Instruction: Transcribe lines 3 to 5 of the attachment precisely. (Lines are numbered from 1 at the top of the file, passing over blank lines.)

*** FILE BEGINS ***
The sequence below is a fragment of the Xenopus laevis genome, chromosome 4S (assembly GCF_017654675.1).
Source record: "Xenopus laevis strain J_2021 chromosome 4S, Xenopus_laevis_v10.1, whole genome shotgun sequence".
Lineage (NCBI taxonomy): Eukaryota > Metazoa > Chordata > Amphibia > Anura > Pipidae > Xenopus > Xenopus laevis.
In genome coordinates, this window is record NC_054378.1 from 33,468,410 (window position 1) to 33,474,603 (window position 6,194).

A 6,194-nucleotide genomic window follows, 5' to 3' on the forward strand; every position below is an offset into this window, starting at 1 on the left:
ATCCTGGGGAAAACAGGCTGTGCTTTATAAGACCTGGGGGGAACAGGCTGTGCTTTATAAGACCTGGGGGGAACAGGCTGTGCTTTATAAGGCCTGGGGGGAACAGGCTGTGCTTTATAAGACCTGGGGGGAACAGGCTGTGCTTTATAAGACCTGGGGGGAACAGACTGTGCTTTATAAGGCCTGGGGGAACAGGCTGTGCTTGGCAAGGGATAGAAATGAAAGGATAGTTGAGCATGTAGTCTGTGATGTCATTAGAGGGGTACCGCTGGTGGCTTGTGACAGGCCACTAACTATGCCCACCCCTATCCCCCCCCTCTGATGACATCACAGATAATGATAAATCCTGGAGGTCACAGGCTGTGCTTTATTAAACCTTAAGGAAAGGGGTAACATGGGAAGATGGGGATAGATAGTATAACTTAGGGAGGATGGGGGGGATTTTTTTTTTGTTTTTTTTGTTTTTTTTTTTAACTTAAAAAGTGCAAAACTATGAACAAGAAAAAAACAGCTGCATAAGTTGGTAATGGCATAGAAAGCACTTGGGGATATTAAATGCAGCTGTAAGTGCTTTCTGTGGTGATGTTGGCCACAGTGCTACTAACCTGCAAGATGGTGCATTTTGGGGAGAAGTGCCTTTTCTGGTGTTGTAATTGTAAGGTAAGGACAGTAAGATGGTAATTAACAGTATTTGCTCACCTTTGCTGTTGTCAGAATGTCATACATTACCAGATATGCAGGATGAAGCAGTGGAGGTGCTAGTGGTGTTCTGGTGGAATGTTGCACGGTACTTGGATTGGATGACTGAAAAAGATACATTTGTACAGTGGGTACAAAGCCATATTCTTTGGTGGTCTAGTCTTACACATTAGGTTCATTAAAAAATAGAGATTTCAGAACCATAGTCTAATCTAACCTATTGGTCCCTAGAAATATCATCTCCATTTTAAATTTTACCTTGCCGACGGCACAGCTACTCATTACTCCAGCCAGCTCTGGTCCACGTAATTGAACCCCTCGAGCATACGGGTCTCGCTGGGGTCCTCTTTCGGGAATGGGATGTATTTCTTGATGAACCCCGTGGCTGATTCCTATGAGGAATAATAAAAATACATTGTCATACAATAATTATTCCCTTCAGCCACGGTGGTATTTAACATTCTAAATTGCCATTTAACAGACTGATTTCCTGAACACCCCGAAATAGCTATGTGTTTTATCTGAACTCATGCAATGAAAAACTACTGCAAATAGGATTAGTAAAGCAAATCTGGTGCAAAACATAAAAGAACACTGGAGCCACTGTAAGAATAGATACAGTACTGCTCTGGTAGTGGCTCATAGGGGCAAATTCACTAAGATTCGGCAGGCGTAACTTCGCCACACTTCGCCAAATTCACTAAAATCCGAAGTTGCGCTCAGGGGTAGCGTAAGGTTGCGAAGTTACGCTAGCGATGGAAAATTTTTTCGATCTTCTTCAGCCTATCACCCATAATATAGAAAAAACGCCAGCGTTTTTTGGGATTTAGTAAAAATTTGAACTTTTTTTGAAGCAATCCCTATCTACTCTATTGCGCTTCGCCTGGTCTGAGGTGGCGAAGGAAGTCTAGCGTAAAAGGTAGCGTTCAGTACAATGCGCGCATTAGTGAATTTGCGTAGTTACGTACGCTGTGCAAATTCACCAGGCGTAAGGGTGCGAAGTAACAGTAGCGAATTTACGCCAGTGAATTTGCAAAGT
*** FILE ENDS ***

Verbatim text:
Lineage (NCBI taxonomy): Eukaryota > Metazoa > Chordata > Amphibia > Anura > Pipidae > Xenopus > Xenopus laevis.
In genome coordinates, this window is record NC_054378.1 from 33,468,410 (window position 1) to 33,474,603 (window position 6,194).

A 6,194-nucleotide genomic window follows, 5' to 3' on the forward strand; every position below is an offset into this window, starting at 1 on the left: